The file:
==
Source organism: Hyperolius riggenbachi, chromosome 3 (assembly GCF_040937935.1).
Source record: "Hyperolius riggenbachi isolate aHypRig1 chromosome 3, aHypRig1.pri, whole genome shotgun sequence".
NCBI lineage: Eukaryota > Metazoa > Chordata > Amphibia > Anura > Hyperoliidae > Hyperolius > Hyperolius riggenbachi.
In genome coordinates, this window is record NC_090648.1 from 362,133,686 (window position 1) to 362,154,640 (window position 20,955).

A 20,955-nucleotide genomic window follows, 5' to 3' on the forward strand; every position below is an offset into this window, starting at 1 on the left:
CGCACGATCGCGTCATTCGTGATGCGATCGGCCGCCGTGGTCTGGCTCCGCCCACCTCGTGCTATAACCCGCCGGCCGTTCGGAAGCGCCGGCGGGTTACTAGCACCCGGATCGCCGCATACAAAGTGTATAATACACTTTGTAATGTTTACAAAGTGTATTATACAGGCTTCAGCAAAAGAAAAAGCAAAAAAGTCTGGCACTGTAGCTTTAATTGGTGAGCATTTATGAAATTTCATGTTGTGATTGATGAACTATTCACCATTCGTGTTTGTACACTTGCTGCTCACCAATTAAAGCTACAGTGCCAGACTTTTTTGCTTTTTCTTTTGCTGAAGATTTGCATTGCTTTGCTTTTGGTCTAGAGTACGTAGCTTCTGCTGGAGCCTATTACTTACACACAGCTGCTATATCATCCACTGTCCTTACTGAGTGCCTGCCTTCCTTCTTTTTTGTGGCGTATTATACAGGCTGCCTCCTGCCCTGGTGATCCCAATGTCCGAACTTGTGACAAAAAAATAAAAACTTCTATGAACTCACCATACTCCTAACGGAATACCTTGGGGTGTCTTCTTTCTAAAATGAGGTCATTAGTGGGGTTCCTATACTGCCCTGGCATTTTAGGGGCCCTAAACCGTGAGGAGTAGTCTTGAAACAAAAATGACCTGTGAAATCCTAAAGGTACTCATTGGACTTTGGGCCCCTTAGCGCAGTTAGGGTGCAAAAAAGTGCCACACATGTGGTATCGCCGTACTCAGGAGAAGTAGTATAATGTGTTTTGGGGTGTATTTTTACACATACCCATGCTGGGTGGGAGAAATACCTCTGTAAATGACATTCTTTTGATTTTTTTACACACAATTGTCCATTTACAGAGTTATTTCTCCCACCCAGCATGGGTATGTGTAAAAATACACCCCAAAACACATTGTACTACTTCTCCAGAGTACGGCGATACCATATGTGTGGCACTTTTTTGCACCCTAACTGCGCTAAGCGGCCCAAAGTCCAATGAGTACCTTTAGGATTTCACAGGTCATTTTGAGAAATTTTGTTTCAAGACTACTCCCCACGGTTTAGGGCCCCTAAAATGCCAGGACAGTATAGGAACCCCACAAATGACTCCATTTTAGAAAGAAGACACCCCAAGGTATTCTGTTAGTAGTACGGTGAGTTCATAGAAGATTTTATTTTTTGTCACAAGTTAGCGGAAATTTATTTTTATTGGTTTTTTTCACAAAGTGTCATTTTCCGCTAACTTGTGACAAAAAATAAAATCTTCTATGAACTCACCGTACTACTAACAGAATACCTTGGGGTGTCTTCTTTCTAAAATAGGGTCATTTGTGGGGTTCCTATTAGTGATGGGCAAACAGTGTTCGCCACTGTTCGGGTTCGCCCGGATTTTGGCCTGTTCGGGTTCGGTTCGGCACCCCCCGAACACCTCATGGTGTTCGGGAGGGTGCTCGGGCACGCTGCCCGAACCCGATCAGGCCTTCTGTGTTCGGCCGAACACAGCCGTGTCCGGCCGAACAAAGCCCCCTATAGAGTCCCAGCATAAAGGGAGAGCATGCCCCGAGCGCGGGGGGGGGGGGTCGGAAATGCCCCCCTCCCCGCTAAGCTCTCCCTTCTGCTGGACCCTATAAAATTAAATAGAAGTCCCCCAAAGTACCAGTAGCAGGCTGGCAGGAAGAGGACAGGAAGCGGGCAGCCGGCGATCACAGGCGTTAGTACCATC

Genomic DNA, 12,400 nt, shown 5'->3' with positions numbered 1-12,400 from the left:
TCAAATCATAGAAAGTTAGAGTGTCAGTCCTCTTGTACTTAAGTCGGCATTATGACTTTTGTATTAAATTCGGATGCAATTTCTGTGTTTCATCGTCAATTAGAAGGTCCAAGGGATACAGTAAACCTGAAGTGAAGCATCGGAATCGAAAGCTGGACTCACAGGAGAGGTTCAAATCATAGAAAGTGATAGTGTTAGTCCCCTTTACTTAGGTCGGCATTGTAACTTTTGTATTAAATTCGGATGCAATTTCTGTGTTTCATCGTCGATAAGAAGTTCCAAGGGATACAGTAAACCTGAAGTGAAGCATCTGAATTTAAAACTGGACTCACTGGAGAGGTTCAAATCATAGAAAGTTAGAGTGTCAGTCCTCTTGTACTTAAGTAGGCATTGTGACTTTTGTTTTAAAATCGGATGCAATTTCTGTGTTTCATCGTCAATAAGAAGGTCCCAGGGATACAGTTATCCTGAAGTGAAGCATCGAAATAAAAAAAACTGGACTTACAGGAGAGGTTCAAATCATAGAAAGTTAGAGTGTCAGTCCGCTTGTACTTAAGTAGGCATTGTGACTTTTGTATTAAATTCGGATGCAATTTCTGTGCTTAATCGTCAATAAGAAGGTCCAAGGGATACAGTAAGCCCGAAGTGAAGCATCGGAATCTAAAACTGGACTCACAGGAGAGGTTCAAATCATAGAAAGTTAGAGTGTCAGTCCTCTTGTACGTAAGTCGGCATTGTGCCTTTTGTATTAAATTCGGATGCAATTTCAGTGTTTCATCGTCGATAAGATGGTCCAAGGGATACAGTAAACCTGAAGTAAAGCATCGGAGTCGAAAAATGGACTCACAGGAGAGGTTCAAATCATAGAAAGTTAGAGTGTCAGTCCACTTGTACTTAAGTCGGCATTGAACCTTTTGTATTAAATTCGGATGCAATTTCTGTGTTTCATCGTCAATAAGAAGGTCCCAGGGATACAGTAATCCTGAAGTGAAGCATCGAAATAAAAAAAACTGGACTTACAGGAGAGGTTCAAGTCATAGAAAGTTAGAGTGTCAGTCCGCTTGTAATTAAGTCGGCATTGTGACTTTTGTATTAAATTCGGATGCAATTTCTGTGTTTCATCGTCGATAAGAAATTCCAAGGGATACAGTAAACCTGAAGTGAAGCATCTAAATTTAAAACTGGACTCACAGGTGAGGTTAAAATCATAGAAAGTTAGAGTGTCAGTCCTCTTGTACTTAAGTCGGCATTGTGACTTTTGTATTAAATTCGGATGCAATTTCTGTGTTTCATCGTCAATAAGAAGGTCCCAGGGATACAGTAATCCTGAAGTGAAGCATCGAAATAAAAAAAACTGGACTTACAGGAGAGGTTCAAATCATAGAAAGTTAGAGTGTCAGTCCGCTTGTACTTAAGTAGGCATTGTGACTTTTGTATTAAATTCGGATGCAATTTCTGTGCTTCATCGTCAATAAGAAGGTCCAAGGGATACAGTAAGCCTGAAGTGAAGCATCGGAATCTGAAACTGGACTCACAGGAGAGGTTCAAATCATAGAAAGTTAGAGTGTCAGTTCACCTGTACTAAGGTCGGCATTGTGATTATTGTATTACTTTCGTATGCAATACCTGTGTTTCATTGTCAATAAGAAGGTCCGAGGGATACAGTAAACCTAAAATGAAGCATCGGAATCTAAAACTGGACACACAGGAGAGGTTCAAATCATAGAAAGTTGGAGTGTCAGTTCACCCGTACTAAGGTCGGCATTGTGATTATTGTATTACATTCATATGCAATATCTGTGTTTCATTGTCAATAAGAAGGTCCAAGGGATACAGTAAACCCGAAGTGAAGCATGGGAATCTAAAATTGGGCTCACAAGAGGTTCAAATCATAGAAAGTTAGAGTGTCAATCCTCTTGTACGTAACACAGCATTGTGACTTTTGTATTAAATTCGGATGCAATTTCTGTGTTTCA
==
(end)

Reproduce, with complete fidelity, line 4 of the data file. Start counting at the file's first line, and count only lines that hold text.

In genome coordinates, this window is record NC_090648.1 from 362,133,686 (window position 1) to 362,154,640 (window position 20,955).